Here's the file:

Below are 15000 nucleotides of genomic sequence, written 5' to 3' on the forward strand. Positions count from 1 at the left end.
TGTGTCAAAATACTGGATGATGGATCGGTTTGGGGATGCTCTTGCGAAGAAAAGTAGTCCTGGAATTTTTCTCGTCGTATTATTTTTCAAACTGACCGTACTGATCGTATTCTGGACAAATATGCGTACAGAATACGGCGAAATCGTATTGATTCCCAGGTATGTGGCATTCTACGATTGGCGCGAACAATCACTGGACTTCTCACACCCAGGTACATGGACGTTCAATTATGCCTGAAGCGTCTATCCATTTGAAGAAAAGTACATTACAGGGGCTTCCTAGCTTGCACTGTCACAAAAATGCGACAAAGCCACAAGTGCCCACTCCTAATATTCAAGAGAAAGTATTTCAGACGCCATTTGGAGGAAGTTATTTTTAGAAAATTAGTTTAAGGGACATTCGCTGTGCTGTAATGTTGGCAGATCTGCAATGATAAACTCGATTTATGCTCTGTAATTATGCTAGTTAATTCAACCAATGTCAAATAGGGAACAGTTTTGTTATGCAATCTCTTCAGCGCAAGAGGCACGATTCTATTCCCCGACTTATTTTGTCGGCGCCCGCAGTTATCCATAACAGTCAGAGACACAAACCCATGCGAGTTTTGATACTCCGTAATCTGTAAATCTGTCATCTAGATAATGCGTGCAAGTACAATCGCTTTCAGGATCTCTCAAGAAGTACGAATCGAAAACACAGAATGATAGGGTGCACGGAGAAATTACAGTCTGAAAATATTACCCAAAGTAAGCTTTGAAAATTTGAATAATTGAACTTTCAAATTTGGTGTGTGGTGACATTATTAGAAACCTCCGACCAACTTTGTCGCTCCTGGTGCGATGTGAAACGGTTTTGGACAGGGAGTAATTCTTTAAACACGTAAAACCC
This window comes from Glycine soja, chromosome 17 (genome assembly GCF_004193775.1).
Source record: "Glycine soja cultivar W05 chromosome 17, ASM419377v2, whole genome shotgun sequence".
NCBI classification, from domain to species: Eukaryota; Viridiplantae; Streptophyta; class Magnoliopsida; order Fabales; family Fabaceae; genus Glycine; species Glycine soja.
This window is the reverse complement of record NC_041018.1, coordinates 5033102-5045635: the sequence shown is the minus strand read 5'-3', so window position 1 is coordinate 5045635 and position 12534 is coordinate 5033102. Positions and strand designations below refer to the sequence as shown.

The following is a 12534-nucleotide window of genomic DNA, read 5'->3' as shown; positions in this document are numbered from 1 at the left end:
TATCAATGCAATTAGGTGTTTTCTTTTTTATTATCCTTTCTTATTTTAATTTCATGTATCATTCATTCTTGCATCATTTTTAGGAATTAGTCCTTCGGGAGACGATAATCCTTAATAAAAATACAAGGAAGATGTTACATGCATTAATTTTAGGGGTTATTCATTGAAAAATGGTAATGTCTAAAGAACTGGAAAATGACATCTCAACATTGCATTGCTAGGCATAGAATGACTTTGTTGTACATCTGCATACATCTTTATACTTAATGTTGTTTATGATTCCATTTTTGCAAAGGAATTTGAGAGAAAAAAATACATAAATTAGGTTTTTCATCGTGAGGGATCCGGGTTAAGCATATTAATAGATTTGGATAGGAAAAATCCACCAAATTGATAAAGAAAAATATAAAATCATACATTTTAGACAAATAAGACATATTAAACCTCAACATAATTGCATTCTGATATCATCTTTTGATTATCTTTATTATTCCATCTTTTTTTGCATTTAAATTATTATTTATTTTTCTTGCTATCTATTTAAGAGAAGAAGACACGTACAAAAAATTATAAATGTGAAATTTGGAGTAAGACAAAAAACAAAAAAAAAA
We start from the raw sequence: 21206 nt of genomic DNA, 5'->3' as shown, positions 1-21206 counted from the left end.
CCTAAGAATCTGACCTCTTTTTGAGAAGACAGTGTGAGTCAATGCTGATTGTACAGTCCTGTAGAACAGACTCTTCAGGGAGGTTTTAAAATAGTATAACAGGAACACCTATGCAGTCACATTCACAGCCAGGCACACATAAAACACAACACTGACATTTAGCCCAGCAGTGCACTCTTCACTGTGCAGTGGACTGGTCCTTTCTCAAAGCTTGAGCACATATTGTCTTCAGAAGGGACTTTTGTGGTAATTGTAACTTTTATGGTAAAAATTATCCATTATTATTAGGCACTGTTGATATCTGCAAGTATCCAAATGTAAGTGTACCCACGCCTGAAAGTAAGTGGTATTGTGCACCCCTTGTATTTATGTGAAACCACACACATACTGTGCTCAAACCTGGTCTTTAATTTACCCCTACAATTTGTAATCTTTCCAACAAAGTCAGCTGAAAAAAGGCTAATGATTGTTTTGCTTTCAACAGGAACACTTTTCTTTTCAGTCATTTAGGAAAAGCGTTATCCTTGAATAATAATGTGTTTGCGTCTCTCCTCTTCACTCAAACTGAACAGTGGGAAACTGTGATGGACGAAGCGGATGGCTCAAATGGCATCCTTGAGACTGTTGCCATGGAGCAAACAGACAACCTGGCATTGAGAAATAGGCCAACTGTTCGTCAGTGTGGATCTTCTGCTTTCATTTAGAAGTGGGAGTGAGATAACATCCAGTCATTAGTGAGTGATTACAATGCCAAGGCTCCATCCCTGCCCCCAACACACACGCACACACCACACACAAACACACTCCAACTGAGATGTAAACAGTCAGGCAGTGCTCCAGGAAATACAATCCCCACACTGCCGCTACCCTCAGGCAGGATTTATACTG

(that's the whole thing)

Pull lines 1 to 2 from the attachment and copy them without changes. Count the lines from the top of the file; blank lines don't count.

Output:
Below are 15000 nucleotides of genomic sequence, written 5' to 3' on the forward strand. Positions count from 1 at the left end.
TGTGTCAAAATACTGGATGATGGATCGGTTTGGGGATGCTCTTGCGAAGAAAAGTAGTCCTGGAATTTTTCTCGTCGTATTATTTTTCAAACTGACCGTACTGATCGTATTCTGGACAAATATGCGTACAGAATACGGCGAAATCGTATTGATTCCCAGGTATGTGGCATTCTACGATTGGCGCGAACAATCACTGGACTTCTCACACCCAGGTACATGGACGTTCAATTATGCCTGAAGCGTCTATCCATTTGAAGAAAAGTACATTACAGGGGCTTCCTAGCTTGCACTGTCACAAAAATGCGACAAAGCCACAAGTGCCCACTCCTAATATTCAAGAGAAAGTATTTCAGACGCCATTTGGAGGAAGTTATTTTTAGAAAATTAGTTTAAGGGACATTCGCTGTGCTGTAATGTTGGCAGATCTGCAATGATAAACTCGATTTATGCTCTGTAATTATGCTAGTTAATTCAACCAATGTCAAATAGGGAACAGTTTTGTTATGCAATCTCTTCAGCGCAAGAGGCACGATTCTATTCCCCGACTTATTTTGTCGGCGCCCGCAGTTATCCATAACAGTCAGAGACACAAACCCATGCGAGTTTTGATACTCCGTAATCTGTAAATCTGTCATCTAGATAATGCGTGCAAGTACAATCGCTTTCAGGATCTCTCAAGAAGTACGAATCGAAAACACAGAATGATAGGGTGCACGGAGAAATTACAGTCTGAAAATATTACCCAAAGTAAGCTTTGAAAATTTGAATAATTGAACTTTCAAATTTGGTGTGTGGTGACATTATTAGAAACCTCCGACCAACTTTGTCGCTCCTGGTGCGATGTGAAACGGTTTTGGACAGGGAGTAATTCTTTAAACACGTAAAACCC